Fear grips locals as water in Dal Lake rises
The Jammu and Kashmir University campus opened its gates on Monday, as there was rise in the water level in the famous Dal Lake. The university departments are filled with thousands of people, mostly the Dal dwellers, who have lost their homes in the floods affecting lakhs of people across the Valley. Over 2.26 lakh people rescued in flood-hit J-K so far | Defence forces deserve salutes not stones: BJP | J-K floods: Civil Secretariat to start functioning from Sep 18india Updated: Sep 16, 2014 08:57 IST
The Jammu and Kashmir University campus opened its gates on Monday, as there was rise in the water level in the famous Dal Lake.
The university departments are filled with thousands of people, mostly the Dal dwellers, who have lost their homes in the floods affecting lakhs of people across the Valley.
The lake which is spread over 11 square kilometres was swollen after waters from the Jhelum crossed over the gates separating the two biggest water bodies in the area.
"On Sunday night, water slowly began to rise. All our vegetation was gone,'' said Ghulam Ahmad.
The vegetable growers grow their crops on floating gardens in the interiors of the lake.
"Tomatoes, brinjals, even the famous kashmiri chillies, everything is gone,'' he added.
The vegetable vendors living on the foreshore road in mostly brick and mud houses, had to move out with whatever little was left in their submerged homes.
"First we made makeshift tents just next to our homes but came on the university campus, when the road was filled with water,'' he added.
As the pristine waters of the lake turned muddy with silt and filth, shikaras, houseboats began to turn turtle. "We were out all night, as the water rose we had to loosen the anchors or there was a good chance that the boats would collapse,'' said Mohammad Subhan, who owns a houseboat.
While some of the boats made it, others turned turtle. ``People whose boats were old or where the flow of water was more could not save their boats,'' he added.
The Dal Lake has crossed its banks and the water has inundated the famous Boulevard Road, where most of the three or four stars hotels are located.
The hotels, like Shah Abass, Hemal, Shehan Shah, which a few weeks back were bustling with life look lifeless. The entrance to the hotels is submerged and the staff has moved on the upper floors.
"There is no demarcation for the lake now, the lake is everywhere,'' said Asfaq Sidiq, owner of hotel Pine grove on Boulevard.
Meanwhile from the pleasure rides, the world famous shikaras or small wooden boats have become the life savers. Seen mostly in the Dal Lake, they came handy for the locals who were desperate to save their kin when the Jhelum was in spate.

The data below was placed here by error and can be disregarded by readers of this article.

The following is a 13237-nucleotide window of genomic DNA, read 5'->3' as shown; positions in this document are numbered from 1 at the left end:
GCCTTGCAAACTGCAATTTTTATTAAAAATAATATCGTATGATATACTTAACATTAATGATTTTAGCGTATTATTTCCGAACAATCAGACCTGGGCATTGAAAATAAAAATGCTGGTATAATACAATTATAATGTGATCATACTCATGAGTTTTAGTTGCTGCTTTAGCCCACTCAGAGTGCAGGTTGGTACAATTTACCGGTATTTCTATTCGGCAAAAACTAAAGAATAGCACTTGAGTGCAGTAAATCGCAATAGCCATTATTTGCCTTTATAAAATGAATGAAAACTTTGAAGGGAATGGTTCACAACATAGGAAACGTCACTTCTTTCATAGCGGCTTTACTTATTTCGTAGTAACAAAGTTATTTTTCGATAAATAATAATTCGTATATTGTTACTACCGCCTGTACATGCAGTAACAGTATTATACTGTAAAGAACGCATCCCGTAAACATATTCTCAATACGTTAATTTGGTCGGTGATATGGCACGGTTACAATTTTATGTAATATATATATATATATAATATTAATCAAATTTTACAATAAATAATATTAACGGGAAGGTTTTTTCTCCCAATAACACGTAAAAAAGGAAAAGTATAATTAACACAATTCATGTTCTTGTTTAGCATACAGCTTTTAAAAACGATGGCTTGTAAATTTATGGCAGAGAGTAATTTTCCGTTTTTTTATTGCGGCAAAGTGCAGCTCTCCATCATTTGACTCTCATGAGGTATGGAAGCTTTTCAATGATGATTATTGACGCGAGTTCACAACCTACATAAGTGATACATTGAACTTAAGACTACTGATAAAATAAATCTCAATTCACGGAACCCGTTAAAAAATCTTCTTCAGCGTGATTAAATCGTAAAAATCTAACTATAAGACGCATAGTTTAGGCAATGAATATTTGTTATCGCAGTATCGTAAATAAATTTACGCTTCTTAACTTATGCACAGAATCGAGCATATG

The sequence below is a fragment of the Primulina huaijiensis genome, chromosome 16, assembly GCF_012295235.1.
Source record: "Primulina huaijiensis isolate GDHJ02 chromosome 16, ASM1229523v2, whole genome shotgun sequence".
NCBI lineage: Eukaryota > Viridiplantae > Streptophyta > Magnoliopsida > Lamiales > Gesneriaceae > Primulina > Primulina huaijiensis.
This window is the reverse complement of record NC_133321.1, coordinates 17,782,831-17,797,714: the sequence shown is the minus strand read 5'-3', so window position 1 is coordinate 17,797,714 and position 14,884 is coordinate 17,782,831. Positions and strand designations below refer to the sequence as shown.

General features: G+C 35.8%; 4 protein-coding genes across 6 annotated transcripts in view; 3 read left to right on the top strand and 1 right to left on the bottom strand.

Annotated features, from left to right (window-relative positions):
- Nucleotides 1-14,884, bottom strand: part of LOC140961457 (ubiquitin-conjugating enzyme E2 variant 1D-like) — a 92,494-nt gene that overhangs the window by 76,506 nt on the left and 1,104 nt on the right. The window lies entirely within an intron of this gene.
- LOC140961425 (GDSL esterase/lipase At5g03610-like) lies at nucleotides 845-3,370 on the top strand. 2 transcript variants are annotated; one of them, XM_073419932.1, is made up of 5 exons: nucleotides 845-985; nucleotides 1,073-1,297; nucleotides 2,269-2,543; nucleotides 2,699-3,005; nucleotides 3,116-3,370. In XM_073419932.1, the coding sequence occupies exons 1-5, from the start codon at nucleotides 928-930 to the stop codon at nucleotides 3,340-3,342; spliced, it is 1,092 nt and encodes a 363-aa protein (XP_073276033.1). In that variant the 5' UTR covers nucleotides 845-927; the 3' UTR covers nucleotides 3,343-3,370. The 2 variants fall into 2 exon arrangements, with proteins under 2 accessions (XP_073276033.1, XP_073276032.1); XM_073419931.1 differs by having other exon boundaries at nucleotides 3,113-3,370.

Manzoor Ahmed, who runs a shoe shop in Bemina area in Srinagar, pleaded with a shikarawala living at Qamarwari Chowk for a boat when his colony was submerged.
Bemina and Qamarwari were inundated after the Jhelum breached embankment near Chatabal area. The two colonies with mostly three-storied houses were submerged in no time.
"I knew the shikarawala and when I told him about the condition of the area, he offered his help,'' said Ahmad.
From Monday morning till date, Ahmad with a group of friends have been doing rounds in areas like Qamarwari and Bemina taking supplies and rescuing people.
"These Shikaras have turned into our life boats,'' said Ahmad.
Near the Dal Lake, the shikaras proved a boon for the worst-hit Rajbagh. "The local police station had arranged for some shikaras. We pleaded for one as 25 members of our family were stranded at Rajbagh in the attic of the fourth floor of their house,'' said Farooq Ahmad, a resident of KohnaKhan near the Dal Lake.
"It was a local boy who knew how to row who helped us. We had to cross over the Jhelum near Rajbagh almost a dozen times, but the boy showed courage,'' Farooq said.
"The shikarawala almost slipped into the water once, but he was a swimmer and swam to safety. If it wasn't for him, none in our family would have been alive,'' he said.
Meanwhile there is anger in the university relief camp. The inmates are angry that the government has not sent any relief material to the areas.
Chief minister Omar Abdullah, who is trying to take the relief operations into his own hands, promises that water will be pumped out in the coming days . ``Pumping operations have started in various areas with whatever pumps we have,'' Abdullah replied to a message sent by Hindustan Times.
Meanwhile, the government has issued orders for employees in emergency services like health, public works to report to duties wherever possible.''
As water level recedes, diseases are a big threat in Kashmir. According to officials, the water has turned fetid and has to be pumped out of the residential areas.
Even as the government officials and army claimed to have rescued 1.8 lakh people and a much higher number was rescued by the locals, over a lakh people are still stranded in their half-submerged homes across the city.